Late nights and long car rides, I got lost this weekend. A few friends of mine, namely a couple, meaning only two friends technically, got hitched in the hill country on Friday. It was everything a proper hitching should be: under twining Texas oaks, surrounded a few close friends and family, replete with the fullness of the Gospel, of grace, and of everything good. Weddings are so brimming with Christ and our joy felt complete.
To detour some famous Austin traffic, my road-tripping companion and I took Creek Road, a swirling, twirling, spinning back road that made us gasp every minute. I told her I could die, right then and there. Totally happy. That if our last memory should be a good one, this could be mine. It made me hungry for heaven. The world always does.
Last night we stood on the top of a roof and watched the vestiges of the sunset dip pink, then blue, and then black in the west, and the Austin skyline in front of us. The infamous swarms of bats glowed white in light of the Frost Bank Tower, they moved in unison and disappeared.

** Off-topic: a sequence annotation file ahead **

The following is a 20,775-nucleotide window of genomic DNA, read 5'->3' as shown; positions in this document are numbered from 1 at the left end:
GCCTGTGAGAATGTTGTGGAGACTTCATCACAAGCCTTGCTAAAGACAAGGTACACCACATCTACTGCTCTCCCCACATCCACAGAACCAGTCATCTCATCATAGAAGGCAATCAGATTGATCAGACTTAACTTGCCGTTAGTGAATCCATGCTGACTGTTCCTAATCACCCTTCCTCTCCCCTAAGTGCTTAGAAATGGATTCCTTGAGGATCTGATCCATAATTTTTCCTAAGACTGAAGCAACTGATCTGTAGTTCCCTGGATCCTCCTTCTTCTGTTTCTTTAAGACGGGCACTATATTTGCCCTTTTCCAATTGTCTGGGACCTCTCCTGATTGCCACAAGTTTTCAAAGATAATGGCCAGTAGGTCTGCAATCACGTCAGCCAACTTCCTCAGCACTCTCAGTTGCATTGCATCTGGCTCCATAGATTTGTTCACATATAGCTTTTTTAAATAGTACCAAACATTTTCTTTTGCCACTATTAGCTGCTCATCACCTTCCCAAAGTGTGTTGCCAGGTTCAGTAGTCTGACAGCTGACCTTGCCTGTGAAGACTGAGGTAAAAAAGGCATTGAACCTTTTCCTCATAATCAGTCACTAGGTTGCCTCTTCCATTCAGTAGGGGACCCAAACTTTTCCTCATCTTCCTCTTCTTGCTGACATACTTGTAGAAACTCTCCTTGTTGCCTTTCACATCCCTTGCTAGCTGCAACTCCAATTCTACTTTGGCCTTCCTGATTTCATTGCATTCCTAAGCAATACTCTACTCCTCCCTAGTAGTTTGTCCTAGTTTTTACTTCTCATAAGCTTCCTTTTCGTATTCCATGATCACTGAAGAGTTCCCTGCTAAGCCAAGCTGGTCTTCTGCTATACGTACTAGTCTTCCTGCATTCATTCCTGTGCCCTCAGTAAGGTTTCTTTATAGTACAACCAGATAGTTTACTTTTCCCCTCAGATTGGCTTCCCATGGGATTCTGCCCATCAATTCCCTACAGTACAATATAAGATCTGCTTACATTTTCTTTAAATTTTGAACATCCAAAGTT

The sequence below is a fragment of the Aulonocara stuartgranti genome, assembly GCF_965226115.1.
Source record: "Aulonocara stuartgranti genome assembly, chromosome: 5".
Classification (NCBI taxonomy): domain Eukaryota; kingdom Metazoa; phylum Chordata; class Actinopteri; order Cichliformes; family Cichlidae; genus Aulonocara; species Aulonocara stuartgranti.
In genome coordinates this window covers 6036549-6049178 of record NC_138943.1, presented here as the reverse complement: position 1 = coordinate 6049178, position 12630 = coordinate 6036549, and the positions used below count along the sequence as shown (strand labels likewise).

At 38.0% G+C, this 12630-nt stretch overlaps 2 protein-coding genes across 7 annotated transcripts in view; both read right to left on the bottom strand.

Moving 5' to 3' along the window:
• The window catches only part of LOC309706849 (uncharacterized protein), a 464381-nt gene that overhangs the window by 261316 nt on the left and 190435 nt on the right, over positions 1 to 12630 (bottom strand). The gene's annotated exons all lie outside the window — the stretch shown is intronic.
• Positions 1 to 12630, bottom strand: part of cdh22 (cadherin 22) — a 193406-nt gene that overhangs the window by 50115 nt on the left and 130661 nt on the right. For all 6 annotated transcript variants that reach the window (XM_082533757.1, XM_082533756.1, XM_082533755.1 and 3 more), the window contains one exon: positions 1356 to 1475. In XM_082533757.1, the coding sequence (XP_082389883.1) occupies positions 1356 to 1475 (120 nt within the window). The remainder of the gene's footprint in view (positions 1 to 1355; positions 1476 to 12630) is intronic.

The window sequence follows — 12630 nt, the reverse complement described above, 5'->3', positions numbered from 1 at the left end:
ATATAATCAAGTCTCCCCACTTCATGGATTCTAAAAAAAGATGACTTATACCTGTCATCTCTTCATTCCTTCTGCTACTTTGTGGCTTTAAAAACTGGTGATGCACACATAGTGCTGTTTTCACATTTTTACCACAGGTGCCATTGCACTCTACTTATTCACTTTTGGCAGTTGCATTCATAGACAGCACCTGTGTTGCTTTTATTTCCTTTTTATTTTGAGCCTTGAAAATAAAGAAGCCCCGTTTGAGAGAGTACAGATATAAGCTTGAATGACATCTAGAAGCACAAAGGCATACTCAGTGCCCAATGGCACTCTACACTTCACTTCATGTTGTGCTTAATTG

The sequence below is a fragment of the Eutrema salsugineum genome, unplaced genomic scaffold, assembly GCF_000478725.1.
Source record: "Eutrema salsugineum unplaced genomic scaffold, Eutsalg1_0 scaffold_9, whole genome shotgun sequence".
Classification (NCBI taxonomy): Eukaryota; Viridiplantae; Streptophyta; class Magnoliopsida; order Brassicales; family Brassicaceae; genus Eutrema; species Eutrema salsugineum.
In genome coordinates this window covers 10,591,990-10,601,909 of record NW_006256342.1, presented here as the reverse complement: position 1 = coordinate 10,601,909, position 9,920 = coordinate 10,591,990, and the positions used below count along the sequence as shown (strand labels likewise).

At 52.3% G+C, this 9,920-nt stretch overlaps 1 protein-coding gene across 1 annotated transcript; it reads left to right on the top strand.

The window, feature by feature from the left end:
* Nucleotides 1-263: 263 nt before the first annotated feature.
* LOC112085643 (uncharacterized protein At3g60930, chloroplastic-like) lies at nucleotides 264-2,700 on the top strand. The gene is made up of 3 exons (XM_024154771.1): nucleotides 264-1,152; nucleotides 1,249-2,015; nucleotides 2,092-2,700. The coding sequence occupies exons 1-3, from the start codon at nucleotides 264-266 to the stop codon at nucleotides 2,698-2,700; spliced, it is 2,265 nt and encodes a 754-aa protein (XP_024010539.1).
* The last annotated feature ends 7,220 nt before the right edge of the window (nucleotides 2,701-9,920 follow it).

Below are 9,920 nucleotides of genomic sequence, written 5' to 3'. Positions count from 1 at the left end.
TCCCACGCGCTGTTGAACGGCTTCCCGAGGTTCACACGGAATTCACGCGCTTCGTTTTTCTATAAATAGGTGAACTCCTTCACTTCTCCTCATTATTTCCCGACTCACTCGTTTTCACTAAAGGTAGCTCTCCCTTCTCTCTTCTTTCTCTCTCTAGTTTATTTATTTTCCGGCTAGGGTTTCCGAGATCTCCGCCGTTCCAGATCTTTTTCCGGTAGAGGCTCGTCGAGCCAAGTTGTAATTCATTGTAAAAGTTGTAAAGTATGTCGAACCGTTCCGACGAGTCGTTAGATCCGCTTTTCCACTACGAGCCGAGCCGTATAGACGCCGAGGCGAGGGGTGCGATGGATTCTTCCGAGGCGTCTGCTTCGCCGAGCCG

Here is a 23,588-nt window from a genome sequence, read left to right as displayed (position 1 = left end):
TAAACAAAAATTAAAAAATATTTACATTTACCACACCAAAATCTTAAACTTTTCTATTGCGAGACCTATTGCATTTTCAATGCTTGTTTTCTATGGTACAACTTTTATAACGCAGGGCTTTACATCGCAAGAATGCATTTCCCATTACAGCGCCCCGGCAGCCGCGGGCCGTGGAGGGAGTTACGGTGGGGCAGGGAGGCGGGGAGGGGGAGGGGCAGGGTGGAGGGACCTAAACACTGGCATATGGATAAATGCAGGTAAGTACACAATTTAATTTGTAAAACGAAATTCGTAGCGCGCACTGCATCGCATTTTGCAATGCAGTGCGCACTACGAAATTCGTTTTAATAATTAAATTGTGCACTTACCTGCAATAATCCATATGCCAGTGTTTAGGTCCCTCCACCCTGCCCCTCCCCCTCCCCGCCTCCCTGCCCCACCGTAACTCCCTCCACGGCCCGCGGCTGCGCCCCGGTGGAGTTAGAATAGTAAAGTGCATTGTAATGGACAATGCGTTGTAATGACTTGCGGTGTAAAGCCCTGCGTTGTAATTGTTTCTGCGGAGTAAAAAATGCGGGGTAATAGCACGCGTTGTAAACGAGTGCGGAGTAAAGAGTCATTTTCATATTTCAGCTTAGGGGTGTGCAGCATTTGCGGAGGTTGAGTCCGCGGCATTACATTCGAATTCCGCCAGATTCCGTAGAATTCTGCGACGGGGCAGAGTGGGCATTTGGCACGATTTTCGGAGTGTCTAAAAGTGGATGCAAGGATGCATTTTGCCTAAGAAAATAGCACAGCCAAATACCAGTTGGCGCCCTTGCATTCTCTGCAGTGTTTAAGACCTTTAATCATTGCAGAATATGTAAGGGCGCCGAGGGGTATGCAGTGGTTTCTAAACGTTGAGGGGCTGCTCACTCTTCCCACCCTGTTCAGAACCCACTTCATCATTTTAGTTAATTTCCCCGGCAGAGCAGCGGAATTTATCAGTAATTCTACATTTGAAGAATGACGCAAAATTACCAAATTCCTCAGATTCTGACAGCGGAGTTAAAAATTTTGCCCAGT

We were a caravan of weary travelers coming home, and somehow my car led the way. I don't like to lead, I said to my friend next to me. She put her cool hand on my sunburned neck and asked good questions. She always does. And then we were quiet, keeping an eye on the headlights behind us and their tired drivers. We traded drivers and cars and passengers in Waco and kept going north. I saw the Dallas skyline and my heart didn't love it the way it loves Austin's.
I always want to be somewhere else.
I pulled in my driveway nearly to 3am, and crawled under my down comforter and cool white sheets. I slept hard.
This morning I made coffee in the french press and stood in front of the window by our kitchen sink, staring at the trees, the hammock, the bottles on the window ledge, the aloe plant that grows faster than I can repot it, the faded blue curtains. I always want to be somewhere else, I know, but I love my home. And I love it best.